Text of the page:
*       *       *
And now that the disaster known as the 2016 season has concluded, talk now turns to the NFL college draft. It’s the time of the year, unfortunately, most looked forward to by fans of the team in lieu of something, anything, of a positive nature.

So where do the Browns, who own the first overall pick, need help the most? Just about everywhere on the roster except linebacker, easily the strongest and deepest position on the club with inside backers Christian Kirksey and Demario Davis and outside backer Jamie Collins.

“We need to use it wisely and make good decisions,” Haslam said Sunday after the Pittsburgh loss. “The reason we were 1-15 . . .  is that the Cleveland Browns, including on our watch, have not made good decisions in the draft. It’s real simple.”

And yet, the same people in charge of last year’s lottery, during which the team made 14 selections in seven rounds after moving up and down several times, returns after trying and missing the bull’s-eye on each one. Fourteen picks and not one difference maker.

If Haslam hired someone to run his truck stop business and they missed the mark after 14 attempts on a project, that employee would be fired, probably well before attempt No. 14. And yet, these guys get a second chance. (Sound of one scratching one’s head.)

The Cleveland troika of Brown, DePodesta and Berry has 13 more shots at the draft this season unless, of course, they get the up-and-down-the-draft itch again and cull a few more. They own two picks again in the first round at 1 and 12, courtesy of the Philadelphia Eagles, and four of the top 50.

Unlike last season, this is not a quarterback-rich draft and none of those who have declared are worth a top pick or even a 12th.  The Browns need too much help elsewhere to be thinking quarterback in the first two rounds.

Most mock drafts have them actually making a pick with their first selection, instead of trading down, and the name most guessed is Texas A&M defensive end Myles Garrett, a 6-5, 270-pounder with impressive statistics. More on Garrett in a bit.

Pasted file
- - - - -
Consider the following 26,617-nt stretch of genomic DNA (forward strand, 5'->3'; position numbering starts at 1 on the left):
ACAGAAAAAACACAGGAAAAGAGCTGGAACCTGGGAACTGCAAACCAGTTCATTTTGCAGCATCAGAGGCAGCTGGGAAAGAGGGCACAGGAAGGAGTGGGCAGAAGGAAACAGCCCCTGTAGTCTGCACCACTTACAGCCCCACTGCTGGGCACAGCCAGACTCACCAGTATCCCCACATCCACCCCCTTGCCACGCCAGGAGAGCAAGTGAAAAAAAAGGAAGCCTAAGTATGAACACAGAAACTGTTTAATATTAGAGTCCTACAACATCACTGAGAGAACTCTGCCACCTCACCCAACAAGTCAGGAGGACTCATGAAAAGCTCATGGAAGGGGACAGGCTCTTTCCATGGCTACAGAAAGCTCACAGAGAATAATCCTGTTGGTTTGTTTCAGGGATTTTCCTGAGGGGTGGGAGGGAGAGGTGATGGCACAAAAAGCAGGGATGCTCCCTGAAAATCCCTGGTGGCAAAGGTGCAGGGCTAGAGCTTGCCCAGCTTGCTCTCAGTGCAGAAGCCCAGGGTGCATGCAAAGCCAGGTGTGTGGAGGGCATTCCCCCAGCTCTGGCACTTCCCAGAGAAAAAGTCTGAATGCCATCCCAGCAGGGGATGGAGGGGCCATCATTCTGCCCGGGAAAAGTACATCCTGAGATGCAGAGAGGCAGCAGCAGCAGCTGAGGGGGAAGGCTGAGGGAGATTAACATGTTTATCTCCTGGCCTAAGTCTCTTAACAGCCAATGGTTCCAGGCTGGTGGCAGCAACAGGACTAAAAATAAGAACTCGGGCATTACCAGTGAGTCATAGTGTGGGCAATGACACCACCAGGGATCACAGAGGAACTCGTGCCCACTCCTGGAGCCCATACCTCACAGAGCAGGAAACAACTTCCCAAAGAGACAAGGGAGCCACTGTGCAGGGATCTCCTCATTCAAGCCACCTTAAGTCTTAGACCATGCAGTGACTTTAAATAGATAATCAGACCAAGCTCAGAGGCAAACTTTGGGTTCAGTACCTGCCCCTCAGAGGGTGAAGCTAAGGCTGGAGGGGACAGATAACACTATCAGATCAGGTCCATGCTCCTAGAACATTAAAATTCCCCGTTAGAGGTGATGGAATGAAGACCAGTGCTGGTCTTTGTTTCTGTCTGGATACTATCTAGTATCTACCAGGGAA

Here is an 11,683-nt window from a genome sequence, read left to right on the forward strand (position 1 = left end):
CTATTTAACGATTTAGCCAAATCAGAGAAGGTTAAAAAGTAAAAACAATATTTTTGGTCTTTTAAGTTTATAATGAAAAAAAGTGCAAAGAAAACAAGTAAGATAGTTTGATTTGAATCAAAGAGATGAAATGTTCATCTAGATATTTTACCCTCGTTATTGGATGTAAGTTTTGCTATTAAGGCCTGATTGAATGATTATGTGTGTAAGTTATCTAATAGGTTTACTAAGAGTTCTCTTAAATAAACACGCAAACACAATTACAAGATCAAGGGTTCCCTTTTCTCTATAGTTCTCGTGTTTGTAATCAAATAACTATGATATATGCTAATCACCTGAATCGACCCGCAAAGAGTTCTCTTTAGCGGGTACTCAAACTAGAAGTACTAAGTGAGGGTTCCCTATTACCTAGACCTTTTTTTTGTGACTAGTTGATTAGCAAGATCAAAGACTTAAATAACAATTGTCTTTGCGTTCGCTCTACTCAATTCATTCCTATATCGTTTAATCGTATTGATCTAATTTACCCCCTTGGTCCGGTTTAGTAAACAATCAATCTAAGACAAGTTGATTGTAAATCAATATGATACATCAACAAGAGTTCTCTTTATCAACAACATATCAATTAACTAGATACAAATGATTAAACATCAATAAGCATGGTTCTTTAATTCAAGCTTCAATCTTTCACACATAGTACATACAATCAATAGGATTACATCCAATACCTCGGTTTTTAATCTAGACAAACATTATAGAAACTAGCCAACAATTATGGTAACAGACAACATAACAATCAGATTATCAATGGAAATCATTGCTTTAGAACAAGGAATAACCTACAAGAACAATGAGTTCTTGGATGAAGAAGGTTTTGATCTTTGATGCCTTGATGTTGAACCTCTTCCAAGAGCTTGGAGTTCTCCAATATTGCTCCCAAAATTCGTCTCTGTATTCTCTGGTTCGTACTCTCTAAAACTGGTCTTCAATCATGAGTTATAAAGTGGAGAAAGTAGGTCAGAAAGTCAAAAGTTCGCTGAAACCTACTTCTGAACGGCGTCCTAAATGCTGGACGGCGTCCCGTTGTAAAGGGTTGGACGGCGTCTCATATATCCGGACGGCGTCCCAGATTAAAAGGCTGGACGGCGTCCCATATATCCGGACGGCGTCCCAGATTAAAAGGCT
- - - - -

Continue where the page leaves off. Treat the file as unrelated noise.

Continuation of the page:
A few mock draft “experts” believe the Browns will opt for North Carolina quarterback Mitch Trubisky, who starred for the Tar Heels in his first season as a starter. Choosing Trubisky, who hails from Mentor in suburban Cleveland, would be a public relations dream.

Two problems: He has not declared for the draft. And there are those who believe he is not ready yet for the NFL and would benefit from another year in school. If he decides to stay in school, the argument to pick him becomes moot. If not, the argument begins: Garrett or Trubisky.

When you are drafting No. 1, you select the highest graded player on your board regardless of position. Garrett, according to most experts, is a no-brainer. He will fit in right away and make a difference. Trubisky is a roll of the dice whose grade will be lower.

Garrett arrives in the NFL with some impressive credentials such as 32½ sacks and 48½ tackles for loss in three seasons with the Aggies. The two areas for the Browns that need the most help are the offensive and defensive lines. Garrett can provide some of that help. Unless, of course, the bright lights running the Cleveland draft trade down.

Choosing Garrett would be a good start for a team that needs to rebuild the trenches on both sides of the ball. I can’t say enough times how important it is to be strong at the line of scrimmage. Sack the opposing quarterback and protect your quarterback. Win there and everything filters back.
*     *       *
Now that he has indicated he is rewarding his front office for its sterling efforts with at least another season, it has to be assumed Haslam is also retaining his current coach. That’s the way it should be.

It is not Hue Jackson’s fault he was handed a roster that might be one of the worst – nah, make that the worst – roster in recent memory. That roster did not get any better as the season unfolded.

The only significant move the front office made was the acquisition of Collins from the New England Patriots in mid-season. The former Pro Bowler made an immediate impact and is a building block on a team that doesn’t have nearly enough of them.